In 1903, at the age of 54, Stanley was stricken with a life-threatening resurgence of tuberculosis. The most highly recommended treatment of the day was fresh, dry air with lots of sunlight and a hearty diet. Therefore, like many "lungers" of his day, he resolved to take the curative air of Rocky Mountain Colorado. Perhaps this decision was influenced by his familiarity with John Brisben Walker, who had been a property investor in Colorado since 1880 and a resident of Morrison, Colorado after selling Cosmo to William Randolph Hearst in 1905.
He and Flora arrived in Denver in March and were followed shortly by his Stanley Runabout which was shipped by train. After one night at the famous Brown Palace Hotel, Stanley arranged an appointment with Dr. Sherman Grant Bonney (MD, Harvard, 1889), the preeminent American expert in the disease. Dr. Bonney, a great advocate for home treatment, recommended he leave the hotel for a rented house at the first possible convenience. The Stanleys spent the remainder of the winter at 1401 Gilpin Street but, when his symptoms had not improved by June, he determined to summer in the Colorado mountains. Bonney recommended Estes Park whose climate he compared with that of Davos, Switzerland, a posh resort for European tuberculetics. On June 29, Stanley saw Flora off by train and stagecoach while he set out in his steam car. Having gotten lost and spent the night in Boulder, Stanley arrived a day later, on June 30. During their first summer the couple stayed in a primitive cabin rented to them by the owners of the Elkhorn Lodge. Over the course of the warm season, Stanley's health improved dramatically. Impressed by the beauty of the valley and grateful for his recovery, he decided to return every year.
By the end of the summer of 1903, Stanley had acquired property in Estes Park and, with the help of English architect Henry "Lord Cornwallis" Rogers whose acquaintance the Stanleys had recently made, he began the construction of Rockside, his home in Colorado. Completed in 1905, the Stanley cottage was built with four bedrooms, gracious living areas and a modern kitchen, so that Flora could entertain summer guests. Stanley, whose primary leisure activities involved billiards, violins and steam cars, designed a basement with space for a billiard table and a detached garage with a violin workshop and a turntable, so that the steam car could exit front-wise rather than in reverse. The front door opened onto a veranda facing south with a view across the Estes Valley towards Long's Peak. Dr. Sherman Bonney apparently approved of his patient's design choices and included images of the house in his book, Pulmonary Tuberculosis and Its Complications of 1908. It remains standing today west of the Stanley Hotel as a private home.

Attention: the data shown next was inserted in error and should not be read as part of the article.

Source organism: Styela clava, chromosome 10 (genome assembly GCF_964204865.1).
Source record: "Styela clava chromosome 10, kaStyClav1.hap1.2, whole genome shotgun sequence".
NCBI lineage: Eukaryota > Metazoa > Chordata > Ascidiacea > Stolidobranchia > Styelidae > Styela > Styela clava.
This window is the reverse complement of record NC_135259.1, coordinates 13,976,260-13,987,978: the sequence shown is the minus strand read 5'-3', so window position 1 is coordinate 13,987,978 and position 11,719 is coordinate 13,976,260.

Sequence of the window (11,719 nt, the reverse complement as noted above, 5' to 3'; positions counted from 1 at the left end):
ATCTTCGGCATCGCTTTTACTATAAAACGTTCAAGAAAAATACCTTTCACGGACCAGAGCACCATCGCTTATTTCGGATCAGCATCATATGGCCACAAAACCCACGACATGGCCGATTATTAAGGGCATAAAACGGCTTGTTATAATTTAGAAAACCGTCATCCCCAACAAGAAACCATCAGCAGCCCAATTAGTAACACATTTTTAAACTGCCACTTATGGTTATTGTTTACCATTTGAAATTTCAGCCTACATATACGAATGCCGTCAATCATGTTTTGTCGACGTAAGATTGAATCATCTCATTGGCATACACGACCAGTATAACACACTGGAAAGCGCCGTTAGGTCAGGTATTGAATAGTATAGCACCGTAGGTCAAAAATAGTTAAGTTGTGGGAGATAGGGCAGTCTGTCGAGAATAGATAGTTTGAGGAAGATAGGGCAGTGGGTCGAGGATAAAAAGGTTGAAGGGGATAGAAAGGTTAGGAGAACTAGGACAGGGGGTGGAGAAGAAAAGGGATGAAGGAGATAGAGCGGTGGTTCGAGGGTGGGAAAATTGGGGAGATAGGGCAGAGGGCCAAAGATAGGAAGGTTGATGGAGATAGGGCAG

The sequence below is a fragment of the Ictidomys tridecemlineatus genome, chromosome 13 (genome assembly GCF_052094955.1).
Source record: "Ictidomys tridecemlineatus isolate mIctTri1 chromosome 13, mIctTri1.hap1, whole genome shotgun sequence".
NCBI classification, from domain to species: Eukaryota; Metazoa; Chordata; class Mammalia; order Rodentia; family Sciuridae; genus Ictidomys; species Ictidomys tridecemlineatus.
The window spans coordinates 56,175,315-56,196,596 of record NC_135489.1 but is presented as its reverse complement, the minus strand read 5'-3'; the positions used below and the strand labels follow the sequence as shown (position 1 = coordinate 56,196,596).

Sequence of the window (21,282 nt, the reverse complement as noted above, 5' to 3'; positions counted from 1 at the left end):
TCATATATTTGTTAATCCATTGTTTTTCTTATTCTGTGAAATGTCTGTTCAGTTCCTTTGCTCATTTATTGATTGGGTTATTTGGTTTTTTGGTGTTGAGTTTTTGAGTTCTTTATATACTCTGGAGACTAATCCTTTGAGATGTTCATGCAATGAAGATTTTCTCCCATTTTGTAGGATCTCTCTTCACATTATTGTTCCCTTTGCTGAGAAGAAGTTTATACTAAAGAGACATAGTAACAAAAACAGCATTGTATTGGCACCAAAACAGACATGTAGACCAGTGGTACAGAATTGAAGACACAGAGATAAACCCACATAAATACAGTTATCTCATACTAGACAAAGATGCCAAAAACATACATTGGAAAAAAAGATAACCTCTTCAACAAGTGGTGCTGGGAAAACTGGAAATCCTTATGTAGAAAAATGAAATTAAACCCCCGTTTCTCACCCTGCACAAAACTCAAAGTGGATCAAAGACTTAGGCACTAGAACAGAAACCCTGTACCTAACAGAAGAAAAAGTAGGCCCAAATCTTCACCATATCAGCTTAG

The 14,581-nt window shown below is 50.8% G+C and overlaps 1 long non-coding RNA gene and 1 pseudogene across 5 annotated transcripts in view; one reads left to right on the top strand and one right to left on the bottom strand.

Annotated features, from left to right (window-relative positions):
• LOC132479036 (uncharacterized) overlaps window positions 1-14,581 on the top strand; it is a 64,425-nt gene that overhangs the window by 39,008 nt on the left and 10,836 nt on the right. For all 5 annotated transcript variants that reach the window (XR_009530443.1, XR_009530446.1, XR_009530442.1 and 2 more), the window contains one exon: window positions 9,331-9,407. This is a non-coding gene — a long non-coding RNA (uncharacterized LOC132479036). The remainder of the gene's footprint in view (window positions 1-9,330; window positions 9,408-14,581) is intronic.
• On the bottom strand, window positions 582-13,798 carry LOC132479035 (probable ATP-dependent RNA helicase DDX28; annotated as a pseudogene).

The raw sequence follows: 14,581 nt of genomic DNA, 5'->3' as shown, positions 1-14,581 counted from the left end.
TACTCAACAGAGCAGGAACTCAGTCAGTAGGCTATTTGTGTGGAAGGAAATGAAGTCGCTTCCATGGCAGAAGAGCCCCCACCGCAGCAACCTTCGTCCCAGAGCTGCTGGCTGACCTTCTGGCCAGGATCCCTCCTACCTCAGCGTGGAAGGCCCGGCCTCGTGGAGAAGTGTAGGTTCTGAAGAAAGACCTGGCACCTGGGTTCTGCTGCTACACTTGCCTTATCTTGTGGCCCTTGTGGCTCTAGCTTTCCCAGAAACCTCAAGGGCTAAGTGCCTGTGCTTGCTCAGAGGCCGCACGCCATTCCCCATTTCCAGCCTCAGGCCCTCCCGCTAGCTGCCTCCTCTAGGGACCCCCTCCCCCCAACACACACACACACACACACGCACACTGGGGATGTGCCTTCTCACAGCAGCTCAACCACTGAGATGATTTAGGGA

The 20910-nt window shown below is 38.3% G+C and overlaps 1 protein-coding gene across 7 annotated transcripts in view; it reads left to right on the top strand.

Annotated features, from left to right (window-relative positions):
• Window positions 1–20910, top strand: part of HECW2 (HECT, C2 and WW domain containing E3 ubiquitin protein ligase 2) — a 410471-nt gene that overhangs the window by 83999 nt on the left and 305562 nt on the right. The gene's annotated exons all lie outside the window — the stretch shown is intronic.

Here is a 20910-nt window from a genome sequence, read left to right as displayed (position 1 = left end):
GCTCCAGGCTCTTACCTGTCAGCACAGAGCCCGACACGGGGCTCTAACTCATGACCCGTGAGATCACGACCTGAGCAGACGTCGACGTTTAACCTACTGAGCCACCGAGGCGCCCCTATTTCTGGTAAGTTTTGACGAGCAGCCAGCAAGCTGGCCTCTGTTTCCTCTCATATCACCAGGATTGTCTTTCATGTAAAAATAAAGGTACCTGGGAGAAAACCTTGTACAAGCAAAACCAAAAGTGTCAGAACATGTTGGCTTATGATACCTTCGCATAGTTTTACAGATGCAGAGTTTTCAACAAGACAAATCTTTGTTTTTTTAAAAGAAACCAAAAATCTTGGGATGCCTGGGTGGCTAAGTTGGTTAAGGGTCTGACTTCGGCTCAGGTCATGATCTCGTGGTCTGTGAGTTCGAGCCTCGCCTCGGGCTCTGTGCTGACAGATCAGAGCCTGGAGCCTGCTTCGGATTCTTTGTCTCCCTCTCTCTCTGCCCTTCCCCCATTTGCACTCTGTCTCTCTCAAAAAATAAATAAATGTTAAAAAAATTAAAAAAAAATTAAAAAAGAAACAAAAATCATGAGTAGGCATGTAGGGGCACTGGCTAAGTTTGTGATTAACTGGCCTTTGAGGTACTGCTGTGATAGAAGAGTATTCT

By 1907, Stanley had all but recovered and he returned to Newton for the winter rather than Denver. However, he and Flora had become enamored with the beauty of the Colorado mountains, often comparing them in speeches with those "rock-ribbed" hills "ancient as the sun" of William Cullen Bryant's Thanatopsis. Not content with the rustic accommodations, lazy pastimes and relaxed social scene of their new home, Stanley resolved to turn Estes Park into a resort town. In 1907, construction began on the Hotel Stanley, a grand hotel catering to the class of wealthy urbanites who composed the Stanleys' social circle in Newton. Construction was steel frame with clapboarding on a granite foundation. Although designed to Stanley's specifications, the structure was built with the professional aid of Denver architect, Theilman Robert Weiger.
To power the new hotel, Stanley constructed the Fall River Hydro-Plant which consequentially brought electricity to Estes Park for the first time. Upon opening, the hotel had 48 guest rooms, each pair sharing one bathroom. It had a fully electric kitchen and steam laundry, a hydraulic elevator, and electric lights and telephones throughout. Near the main structure, Freelan built a Concert Hall complete with a Steinway Grand Piano as a gift for Flora. During the day, Guests at the Stanley enjoyed golf, bowling, horseback-riding and motor excursions. At night, guests enjoyed formal dinners, concerts and lighter entertainment such as billiards. The steam car played a pivotal role in the operation of the Stanley Hotel. To transport visitors to and from the hotel, Stanley created a twelve-seat model which was thereafter marketed as the "Mountain Wagon" and became popular at other resorts such as those near present-day Olympic National Park in the State of Washington.
Stanley's presence and the construction of his hotel provided enormous impetus to the Town of Estes Park which incorporated as a city in 1917. In 1904, Stanley organized and partially funded the paving of the Big Thompson Canyon Road (today US 34) to Loveland and, in 1907, the paving of the St. Vrain Road (today US 36). From 1906, he was president of the Protective and Improvement Association and from 1907, first president of the Estes Park Bank. In 1908, he had purchased the vast ranch lands of the 4th Earl of Dunraven, comprising most of the valley, which he gradually gifted to the town. His largest grant, given in 1936, once called Stanley Park, now comprises the man-made Lake Estes (formed by Olympus Dam 1947-48) the fairgrounds (1941) and present high school campus.